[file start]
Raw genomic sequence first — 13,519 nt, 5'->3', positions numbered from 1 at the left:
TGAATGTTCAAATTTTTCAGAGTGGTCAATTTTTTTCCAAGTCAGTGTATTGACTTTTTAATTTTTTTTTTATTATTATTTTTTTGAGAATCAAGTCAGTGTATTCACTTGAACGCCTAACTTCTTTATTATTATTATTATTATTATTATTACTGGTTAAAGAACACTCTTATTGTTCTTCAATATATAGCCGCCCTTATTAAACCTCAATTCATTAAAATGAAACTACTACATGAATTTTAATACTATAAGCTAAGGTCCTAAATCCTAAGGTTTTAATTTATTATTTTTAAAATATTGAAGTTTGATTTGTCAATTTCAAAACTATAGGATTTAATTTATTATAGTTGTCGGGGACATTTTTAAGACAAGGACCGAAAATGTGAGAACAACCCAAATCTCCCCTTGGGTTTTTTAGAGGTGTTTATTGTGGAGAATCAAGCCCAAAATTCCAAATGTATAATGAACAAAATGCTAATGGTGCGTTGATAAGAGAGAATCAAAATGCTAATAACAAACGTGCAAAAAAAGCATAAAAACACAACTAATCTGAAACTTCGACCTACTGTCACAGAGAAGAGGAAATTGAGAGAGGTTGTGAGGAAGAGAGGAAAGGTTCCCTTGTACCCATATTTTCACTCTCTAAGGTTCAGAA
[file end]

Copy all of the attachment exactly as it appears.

Raw genomic sequence first — 13,519 nt, 5'->3', positions numbered from 1 at the left:
TGAATGTTCAAATTTTTCAGAGTGGTCAATTTTTTTCCAAGTCAGTGTATTGACTTTTTAATTTTTTTTTTATTATTATTTTTTTGAGAATCAAGTCAGTGTATTCACTTGAACGCCTAACTTCTTTATTATTATTATTATTATTATTATTACTGGTTAAAGAACACTCTTATTGTTCTTCAATATATAGCCGCCCTTATTAAACCTCAATTCATTAAAATGAAACTACTACATGAATTTTAATACTATAAGCTAAGGTCCTAAATCCTAAGGTTTTAATTTATTATTTTTAAAATATTGAAGTTTGATTTGTCAATTTCAAAACTATAGGATTTAATTTATTATAGTTGTCGGGGACATTTTTAAGACAAGGACCGAAAATGTGAGAACAACCCAAATCTCCCCTTGGGTTTTTTAGAGGTGTTTATTGTGGAGAATCAAGCCCAAAATTCCAAATGTATAATGAACAAAATGCTAATGGTGCGTTGATAAGAGAGAATCAAAATGCTAATAACAAACGTGCAAAAAAAGCATAAAAACACAACTAATCTGAAACTTCGACCTACTGTCACAGAGAAGAGGAAATTGAGAGAGGTTGTGAGGAAGAGAGGAAAGGTTCCCTTGTACCCATATTTTCACTCTCTAAGGTTCAGAA